3 days ago - Gary aka Godzilla commented "Speaking of food shortages, I needed some fresh cabbage for today's pot of my special Venison stew. Off the Wal-mart I went. Cabbage heads were tiny compared to normal (I had to buy 3, when I would normally do), they were out of green peppers and a few other things normally found in the fresh produce section. This is the first time I have seen this folks, and I think it's only going to get worse."
In a response to that commenter 'I don’t know" states "Now that you mention it, Walmart didn't have either green peppers or tomatoes the last time I went. I hadn't seen that before either...
James Grubbs adds "Seeing the same thing here SE Ohio. Went shopping yesterday and saw the same things you describe here. I'm not saying it's panic time but seeing this should have people prepping even harder. It's hard to imagine the hardships after a collapse because we haven't seen it in our life times."
Small shortages, unreported that will become massive shortages when it all hits the fan, but enough to see what is coming at us... there is a reason that food will be one of the most critical elements in the coming collapse, as explained by Alt Market in an article titled "The U.S. Is At The Center Of The Global Economic Meltdown."
While the economic implosion progresses this year, there will be considerable misdirection and disinformation as to the true nature of what is taking place. As I have outlined in the past, the masses were so ill informed by the mainstream media during the Great Depression that most people had no idea they were actually in the midst of an “official” depression until years after it began. The chorus of economic journalists of the day made sure to argue consistently that recovery was “right around the corner.” Our current depression has been no different, but something is about to change.
Unlike the Great Depression, social crisis will eventually eclipse economic crisis in the U.S. That is to say, our society today is so unequipped to deal with a financial collapse that the event will inevitably trigger cultural upheaval and violent internal conflict. In the 1930s, nearly 50% of the American population was rural. Farmers made up 21% of the labor force. Today, only 20% of the population is rural. Less than 2% work in farming and agriculture. That’s a rather dramatic shift from a more independent and knowledgeable land-utilizing society to a far more helpless and hapless consumer-based system.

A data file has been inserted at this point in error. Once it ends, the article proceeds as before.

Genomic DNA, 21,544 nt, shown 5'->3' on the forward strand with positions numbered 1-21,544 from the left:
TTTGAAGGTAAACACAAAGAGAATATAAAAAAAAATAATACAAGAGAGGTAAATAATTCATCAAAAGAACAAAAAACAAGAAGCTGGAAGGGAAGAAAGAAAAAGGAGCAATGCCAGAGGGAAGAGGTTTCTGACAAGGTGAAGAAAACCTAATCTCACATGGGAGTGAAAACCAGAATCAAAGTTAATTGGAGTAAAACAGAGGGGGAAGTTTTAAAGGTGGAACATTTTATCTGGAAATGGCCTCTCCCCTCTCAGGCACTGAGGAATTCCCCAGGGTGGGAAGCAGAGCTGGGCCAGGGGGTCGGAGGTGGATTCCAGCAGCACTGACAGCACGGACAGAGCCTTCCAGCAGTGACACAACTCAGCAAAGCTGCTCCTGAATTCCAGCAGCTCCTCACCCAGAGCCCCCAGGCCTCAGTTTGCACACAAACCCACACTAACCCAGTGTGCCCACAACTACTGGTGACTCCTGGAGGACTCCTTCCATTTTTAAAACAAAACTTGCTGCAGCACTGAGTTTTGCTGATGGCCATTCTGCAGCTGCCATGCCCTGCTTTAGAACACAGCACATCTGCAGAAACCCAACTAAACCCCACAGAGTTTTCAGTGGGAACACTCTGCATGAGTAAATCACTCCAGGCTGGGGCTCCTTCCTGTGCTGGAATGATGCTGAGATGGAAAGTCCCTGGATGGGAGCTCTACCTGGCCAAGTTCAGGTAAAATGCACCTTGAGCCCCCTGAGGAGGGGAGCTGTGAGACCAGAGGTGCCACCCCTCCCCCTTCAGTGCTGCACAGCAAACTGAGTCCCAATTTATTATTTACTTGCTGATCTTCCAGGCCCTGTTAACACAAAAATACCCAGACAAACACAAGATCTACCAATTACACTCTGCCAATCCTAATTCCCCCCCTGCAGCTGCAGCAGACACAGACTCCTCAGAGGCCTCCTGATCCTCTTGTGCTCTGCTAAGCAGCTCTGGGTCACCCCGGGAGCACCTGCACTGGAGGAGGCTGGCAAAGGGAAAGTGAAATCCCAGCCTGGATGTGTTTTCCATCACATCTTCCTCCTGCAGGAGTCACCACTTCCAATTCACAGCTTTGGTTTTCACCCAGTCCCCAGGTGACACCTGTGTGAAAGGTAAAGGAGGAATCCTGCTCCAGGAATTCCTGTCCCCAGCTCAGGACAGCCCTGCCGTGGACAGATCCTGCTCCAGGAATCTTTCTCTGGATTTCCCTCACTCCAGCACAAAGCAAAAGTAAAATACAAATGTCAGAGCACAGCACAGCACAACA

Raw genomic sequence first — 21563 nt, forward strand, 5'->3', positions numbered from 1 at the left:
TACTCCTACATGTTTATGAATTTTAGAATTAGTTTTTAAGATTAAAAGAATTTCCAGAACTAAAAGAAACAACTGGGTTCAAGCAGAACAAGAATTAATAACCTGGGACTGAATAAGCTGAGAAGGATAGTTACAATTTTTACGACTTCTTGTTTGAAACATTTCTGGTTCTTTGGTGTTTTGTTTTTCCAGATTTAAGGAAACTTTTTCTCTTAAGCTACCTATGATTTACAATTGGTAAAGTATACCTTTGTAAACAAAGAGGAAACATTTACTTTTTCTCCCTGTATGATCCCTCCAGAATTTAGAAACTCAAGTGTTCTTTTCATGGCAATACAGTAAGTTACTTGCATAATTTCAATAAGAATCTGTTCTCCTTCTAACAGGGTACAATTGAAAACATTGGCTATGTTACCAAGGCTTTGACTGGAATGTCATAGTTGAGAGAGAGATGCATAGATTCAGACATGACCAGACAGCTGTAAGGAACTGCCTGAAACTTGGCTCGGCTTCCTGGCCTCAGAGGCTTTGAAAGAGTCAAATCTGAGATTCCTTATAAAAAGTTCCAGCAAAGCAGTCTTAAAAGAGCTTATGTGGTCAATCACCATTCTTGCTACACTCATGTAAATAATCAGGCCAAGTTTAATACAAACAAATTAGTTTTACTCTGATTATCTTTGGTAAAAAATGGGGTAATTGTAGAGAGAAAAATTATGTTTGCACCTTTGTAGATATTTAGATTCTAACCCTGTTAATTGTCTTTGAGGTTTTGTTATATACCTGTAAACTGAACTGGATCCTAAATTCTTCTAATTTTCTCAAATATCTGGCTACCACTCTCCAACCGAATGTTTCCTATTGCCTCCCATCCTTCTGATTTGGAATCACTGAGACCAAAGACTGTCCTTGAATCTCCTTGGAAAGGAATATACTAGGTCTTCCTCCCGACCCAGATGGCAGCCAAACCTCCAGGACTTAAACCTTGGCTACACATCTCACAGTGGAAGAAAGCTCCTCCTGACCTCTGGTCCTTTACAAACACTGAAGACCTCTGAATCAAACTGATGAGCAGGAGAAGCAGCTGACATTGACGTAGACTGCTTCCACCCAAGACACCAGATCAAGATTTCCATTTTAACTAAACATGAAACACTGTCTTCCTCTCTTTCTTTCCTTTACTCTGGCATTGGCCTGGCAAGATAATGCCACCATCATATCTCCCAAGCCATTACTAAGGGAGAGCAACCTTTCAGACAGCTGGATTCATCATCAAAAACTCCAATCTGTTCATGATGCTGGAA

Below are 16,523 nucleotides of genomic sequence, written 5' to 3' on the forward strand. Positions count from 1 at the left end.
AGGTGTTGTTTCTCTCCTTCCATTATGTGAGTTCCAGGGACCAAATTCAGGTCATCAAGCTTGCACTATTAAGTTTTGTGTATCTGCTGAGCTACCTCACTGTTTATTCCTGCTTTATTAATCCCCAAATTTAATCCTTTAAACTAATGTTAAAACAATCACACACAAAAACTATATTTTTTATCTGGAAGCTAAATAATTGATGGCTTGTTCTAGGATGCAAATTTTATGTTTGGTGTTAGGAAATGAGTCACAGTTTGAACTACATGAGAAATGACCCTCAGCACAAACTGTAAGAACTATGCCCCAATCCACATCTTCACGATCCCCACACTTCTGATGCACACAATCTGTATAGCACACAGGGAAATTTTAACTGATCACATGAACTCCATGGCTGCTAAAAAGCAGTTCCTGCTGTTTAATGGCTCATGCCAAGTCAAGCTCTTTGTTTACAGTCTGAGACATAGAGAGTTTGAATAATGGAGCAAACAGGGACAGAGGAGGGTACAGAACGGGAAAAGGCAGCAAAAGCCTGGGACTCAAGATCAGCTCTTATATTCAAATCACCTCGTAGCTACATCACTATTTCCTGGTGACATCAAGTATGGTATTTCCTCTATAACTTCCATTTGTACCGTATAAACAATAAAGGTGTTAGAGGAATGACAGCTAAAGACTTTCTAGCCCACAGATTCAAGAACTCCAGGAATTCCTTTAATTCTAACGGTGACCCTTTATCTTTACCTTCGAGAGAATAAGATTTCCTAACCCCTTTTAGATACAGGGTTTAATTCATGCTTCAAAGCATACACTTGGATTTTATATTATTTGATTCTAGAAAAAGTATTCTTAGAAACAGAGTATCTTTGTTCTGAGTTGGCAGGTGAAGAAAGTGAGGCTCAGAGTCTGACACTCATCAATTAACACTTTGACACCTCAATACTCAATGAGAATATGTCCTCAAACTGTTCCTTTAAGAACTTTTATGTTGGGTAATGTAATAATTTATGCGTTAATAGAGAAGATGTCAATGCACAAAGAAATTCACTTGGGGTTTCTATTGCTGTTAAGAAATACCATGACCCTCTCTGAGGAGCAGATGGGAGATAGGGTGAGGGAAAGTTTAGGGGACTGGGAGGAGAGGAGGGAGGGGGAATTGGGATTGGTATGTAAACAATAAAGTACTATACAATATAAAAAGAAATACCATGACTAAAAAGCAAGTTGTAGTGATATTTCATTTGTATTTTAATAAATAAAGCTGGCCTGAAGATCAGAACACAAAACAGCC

We suggest you read the entire article.
Just to understand how ugly things are about to get, we remind you of Venezuela from August 2015 reports where hunger riots spun out of control, seen in the footage below where at the 2:34 mark the Reuters narrator explains what is being shown.
Readers can take a look at an excellent rundown of what the five stages of collapse are over at TargetofOpportunity, reading the details and decide where in these stages you believe we are now, but it is after the collapse that people need to be prepared for, and the six likely events that will follow an economic collapse in America, published by SHTF Plan.
Those are as follows: Travel restrictions will be implemented; Wealth will be confiscated; Food shortages; Squatters rebellions; Riots and finally; Martial law.
It is not just "Alternative News" that makes these predictions as we are reminded of some quotes from 2012 from billionaire George Soros in regards to what to expect when America's economy completely falls, as he agreed there would be a spontaneous eruption of violence and riots, then goes on to detail what will be worse than the publics reaction, which will be the governments response:
"It will be an excuse for cracking down and using strong-arm tactics to maintain law and order, which, carried to an extreme, could bring about a repressive political system, a society where individual liberty is much more constrained, which would be a break with the tradition of the United States."
It is coming and certain aspects of this economic fall have already begun, but when it hits it will be the worst crash in history and we have a nation of unprepared citizens, so the danger is increased by the nth degree.